FCCA protects competition by intervening in restrictive practices, such as cartels and abuse of dominant position, and violations of the Competition Act and the Treaty on the Functioning of the European Union (TFEU). Investigations occur on the FCCA’s initiative and on the basis of complaints. Where necessary, the FCCA makes proposals to the Market Court regarding penalties. In international competition matters, the FCCA’s key stakeholders are the European Commission (DG Competition), the OECD Competition Committee, the Nordic competition authorities and the International Competition Network (ICN). FCCA rulings and decisions can be found in the archive in Finnish. More information at: http://www.kkv.fi/en/facts-and-advice/competition-affairs/
Expropriation and Compensation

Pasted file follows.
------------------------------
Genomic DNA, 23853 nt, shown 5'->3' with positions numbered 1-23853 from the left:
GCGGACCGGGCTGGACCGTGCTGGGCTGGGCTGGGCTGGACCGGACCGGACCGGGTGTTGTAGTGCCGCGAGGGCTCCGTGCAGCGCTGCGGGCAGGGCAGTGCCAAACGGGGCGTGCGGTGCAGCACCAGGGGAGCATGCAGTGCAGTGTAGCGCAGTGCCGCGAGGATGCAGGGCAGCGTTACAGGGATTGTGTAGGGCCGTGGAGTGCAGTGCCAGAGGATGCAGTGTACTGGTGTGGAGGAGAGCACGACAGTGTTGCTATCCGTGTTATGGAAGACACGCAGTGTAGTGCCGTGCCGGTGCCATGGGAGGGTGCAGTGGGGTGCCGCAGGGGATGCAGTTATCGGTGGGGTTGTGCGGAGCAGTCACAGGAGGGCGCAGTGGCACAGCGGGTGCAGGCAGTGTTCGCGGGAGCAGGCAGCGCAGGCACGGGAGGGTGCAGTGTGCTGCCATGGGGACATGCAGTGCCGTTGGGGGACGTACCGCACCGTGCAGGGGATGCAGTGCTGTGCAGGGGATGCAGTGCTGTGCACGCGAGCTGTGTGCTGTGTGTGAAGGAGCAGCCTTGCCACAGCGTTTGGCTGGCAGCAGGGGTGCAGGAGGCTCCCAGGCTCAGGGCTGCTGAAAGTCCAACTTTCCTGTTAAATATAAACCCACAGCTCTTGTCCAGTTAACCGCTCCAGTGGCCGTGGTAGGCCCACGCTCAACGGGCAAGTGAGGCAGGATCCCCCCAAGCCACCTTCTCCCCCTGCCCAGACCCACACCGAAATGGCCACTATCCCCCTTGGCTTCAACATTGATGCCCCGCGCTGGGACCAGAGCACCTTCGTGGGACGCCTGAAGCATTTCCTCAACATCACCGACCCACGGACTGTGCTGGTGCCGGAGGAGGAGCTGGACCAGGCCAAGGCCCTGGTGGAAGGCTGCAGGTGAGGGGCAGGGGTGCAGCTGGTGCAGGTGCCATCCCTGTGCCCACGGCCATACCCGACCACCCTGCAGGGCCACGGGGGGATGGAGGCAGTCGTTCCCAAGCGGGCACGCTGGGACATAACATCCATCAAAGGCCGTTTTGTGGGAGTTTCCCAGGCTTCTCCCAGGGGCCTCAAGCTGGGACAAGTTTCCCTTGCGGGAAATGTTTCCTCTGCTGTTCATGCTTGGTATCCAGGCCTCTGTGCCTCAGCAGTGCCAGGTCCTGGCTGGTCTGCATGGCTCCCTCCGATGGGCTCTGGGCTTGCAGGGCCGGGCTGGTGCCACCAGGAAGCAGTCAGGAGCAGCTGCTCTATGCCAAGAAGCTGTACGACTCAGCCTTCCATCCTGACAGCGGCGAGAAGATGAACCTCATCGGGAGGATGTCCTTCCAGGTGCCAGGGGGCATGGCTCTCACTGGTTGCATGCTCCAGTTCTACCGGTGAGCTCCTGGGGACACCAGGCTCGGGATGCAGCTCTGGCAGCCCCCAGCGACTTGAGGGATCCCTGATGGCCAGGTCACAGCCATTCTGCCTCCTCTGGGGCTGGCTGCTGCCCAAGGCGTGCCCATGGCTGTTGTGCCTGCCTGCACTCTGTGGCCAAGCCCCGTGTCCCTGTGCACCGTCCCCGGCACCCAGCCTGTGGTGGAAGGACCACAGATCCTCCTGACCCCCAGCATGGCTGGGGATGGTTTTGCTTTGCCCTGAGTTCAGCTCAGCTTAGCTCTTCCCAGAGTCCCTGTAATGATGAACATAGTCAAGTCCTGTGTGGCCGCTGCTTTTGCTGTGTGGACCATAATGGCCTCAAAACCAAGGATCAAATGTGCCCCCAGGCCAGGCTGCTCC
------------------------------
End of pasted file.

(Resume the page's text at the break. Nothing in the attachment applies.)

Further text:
Finnish law protects private property rights. Citizen property is protected by the Constitution which includes basic provisions for expropriation. Private property is only expropriated for public purposes (eminent domain), in a non-discriminatory manner, with reasonable compensation, and in accordance with established international law. Expropriation is usually based on a permit given by the government or on a confirmed plan and is performed by the District Survey Office. Compensation is awarded at full market price, but may exclude the rise in value due only to planning decisions.
Besides normal expropriation according to the Expropriation Act, a municipality or the State has the right to expropriate land for planning purposes. Expropriation is mainly limited to acquiring land for public purposes, such as street areas, parks and civic buildings. The method is rarely used: less than 1% of land acquired by the municipalities is expropriated. Credendo Group ranks Finland’s expropriation risk as low (1), on a scale from 1 to 7: https://www.credendo.com/country_risk/finland#